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    Keywords: MICE ; animals ; HUMANS ; PHENOTYPE ; HYPERPLASIA ; female ; Aspartic Acid Endopeptidases/*genetics/metabolism ; Carcinogens/toxicity ; Cell Differentiation/physiology ; Cell Division/physiology ; Gene Expression/physiology ; Keratinocytes/pathology/physiology ; Lac Operon ; Mice, Inbred C57BL ; Mice, Transgenic ; Promoter Regions, Genetic/physiology ; Regeneration/*physiology ; Skin/drug effects/*injuries/*pathology ; Tetradecanoylphorbol Acetate/toxicity ; Ubiquitin C/genetics ; Wound Healing/*physiology
    Abstract: Recently, we identified an AP-1-dependent target gene in 12-O-tetradecanoylphorbol-13-acetate (TPA)-treated mouse back skin, which encodes a retroviral-like aspartic proteinase (Taps/Asprv1). Taps expression was detected almost exclusively in stratified epithelia of mouse embryos and adult tissues, and enhanced protein levels were present in several non-neoplastic human skin disorders, implicating a crucial role for differentiation and homeostasis of multilayered epithelia. Here, we generated a mouse model in which Taps transgene expression is under the control of the human ubiquitin C promoter (UBC-Taps). Although no obvious phenotype was observed in normal skin development and homeostasis, these mice showed a significant delay in cutaneous wound closure compared with control animals. Shortly after re-epithelialization, we found an increase in keratinocytes in the stratum granulosum, which express Filaggrin, a late differentiation marker. A hypergranulosum-like phenotype with increased numbers of Filaggrin-positive keratinocytes was also observed in UBC-Taps mice after administration of TPA. In summary, these data show that aberrant Taps expression causes impaired skin regeneration and skin remodeling after cutaneous injury and chemically induced hyperplasia.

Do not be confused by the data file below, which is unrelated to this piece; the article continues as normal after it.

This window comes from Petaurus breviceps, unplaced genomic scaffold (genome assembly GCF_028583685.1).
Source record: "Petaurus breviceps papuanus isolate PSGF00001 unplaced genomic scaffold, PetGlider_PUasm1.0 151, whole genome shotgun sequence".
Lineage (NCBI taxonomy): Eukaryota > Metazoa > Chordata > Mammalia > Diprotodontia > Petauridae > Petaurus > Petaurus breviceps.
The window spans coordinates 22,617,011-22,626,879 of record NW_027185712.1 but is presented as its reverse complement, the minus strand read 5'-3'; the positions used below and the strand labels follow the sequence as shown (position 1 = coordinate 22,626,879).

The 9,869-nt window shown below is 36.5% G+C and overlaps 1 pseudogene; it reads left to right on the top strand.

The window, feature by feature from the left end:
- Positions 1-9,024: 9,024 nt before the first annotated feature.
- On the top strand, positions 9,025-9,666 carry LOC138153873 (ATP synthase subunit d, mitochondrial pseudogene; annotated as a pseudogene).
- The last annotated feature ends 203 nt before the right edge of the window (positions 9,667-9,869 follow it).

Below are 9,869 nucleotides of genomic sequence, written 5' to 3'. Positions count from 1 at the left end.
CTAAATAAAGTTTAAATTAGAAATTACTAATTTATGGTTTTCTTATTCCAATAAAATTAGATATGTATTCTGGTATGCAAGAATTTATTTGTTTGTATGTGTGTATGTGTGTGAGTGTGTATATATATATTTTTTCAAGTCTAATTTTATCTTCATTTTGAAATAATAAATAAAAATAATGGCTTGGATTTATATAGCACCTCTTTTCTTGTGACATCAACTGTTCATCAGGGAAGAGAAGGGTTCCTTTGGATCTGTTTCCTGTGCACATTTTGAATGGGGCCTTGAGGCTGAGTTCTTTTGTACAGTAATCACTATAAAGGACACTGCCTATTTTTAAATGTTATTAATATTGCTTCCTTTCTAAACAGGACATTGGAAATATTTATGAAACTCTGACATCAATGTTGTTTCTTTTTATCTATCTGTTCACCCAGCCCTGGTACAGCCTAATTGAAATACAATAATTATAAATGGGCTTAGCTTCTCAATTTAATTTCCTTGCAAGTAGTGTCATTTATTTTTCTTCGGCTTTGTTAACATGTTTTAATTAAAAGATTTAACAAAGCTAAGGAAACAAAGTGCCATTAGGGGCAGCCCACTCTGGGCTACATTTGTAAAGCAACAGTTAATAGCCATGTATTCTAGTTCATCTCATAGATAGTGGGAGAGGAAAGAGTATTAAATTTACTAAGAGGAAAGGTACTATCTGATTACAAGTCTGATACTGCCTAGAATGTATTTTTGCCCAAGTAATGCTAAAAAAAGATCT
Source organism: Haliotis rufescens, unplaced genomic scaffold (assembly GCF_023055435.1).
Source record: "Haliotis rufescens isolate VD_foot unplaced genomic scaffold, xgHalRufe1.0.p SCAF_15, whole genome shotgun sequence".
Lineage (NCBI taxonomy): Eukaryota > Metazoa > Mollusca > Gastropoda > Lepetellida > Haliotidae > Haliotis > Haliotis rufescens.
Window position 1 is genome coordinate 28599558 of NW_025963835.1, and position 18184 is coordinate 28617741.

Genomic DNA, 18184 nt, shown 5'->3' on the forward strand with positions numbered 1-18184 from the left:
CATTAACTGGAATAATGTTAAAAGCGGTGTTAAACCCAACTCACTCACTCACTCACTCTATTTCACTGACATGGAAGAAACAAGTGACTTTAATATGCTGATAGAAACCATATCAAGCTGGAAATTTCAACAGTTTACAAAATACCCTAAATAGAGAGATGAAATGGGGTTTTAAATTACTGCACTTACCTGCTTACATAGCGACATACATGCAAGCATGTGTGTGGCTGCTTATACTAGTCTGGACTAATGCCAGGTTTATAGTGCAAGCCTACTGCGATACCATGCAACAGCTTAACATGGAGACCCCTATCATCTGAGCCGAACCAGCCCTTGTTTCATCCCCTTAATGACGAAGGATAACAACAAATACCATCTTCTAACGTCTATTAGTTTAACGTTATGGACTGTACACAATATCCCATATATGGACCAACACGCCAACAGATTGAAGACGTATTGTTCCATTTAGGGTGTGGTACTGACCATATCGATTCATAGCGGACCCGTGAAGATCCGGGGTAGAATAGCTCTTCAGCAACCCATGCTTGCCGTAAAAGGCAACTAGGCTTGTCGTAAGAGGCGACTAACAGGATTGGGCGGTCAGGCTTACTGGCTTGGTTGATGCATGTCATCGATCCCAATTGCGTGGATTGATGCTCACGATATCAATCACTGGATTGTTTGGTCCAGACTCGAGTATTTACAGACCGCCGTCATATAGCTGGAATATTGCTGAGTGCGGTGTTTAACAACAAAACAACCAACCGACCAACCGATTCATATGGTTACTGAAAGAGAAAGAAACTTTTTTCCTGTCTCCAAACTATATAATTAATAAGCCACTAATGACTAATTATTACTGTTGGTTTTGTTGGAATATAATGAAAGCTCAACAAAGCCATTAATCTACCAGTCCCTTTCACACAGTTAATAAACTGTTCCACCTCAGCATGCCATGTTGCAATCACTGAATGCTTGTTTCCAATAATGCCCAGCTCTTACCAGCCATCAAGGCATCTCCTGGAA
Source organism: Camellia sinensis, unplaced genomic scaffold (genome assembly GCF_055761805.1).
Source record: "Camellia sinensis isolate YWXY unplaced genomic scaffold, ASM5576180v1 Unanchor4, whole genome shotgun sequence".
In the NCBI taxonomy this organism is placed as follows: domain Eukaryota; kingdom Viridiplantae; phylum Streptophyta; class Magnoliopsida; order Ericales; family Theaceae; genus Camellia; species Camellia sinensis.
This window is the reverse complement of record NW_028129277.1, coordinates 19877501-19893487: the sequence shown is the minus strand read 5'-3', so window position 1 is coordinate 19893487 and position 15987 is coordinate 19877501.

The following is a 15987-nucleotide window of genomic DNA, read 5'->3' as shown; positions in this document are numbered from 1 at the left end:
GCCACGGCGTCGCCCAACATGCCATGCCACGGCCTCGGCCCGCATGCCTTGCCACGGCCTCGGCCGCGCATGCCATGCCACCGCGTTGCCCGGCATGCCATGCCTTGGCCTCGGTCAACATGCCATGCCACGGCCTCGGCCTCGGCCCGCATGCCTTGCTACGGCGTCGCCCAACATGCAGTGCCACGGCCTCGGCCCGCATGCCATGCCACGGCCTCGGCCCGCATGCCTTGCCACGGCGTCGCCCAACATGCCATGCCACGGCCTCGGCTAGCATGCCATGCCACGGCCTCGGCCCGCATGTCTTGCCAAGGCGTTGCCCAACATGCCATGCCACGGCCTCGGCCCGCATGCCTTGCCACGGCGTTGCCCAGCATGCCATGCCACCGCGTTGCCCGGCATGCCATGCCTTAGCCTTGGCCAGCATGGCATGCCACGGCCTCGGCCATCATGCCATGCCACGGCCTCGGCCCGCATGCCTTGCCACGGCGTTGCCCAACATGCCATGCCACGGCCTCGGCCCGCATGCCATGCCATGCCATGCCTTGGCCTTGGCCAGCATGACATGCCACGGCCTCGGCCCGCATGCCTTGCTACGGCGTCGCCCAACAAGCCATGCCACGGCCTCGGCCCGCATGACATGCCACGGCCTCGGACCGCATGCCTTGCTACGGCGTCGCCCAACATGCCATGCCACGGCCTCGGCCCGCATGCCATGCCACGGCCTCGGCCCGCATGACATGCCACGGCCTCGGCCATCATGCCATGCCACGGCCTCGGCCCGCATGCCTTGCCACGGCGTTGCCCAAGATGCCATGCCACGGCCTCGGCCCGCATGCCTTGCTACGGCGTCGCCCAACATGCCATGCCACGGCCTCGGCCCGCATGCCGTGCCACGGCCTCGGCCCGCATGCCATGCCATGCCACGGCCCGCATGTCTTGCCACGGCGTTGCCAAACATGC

Type of Publication: Journal article published
    PubMed ID: 20237492
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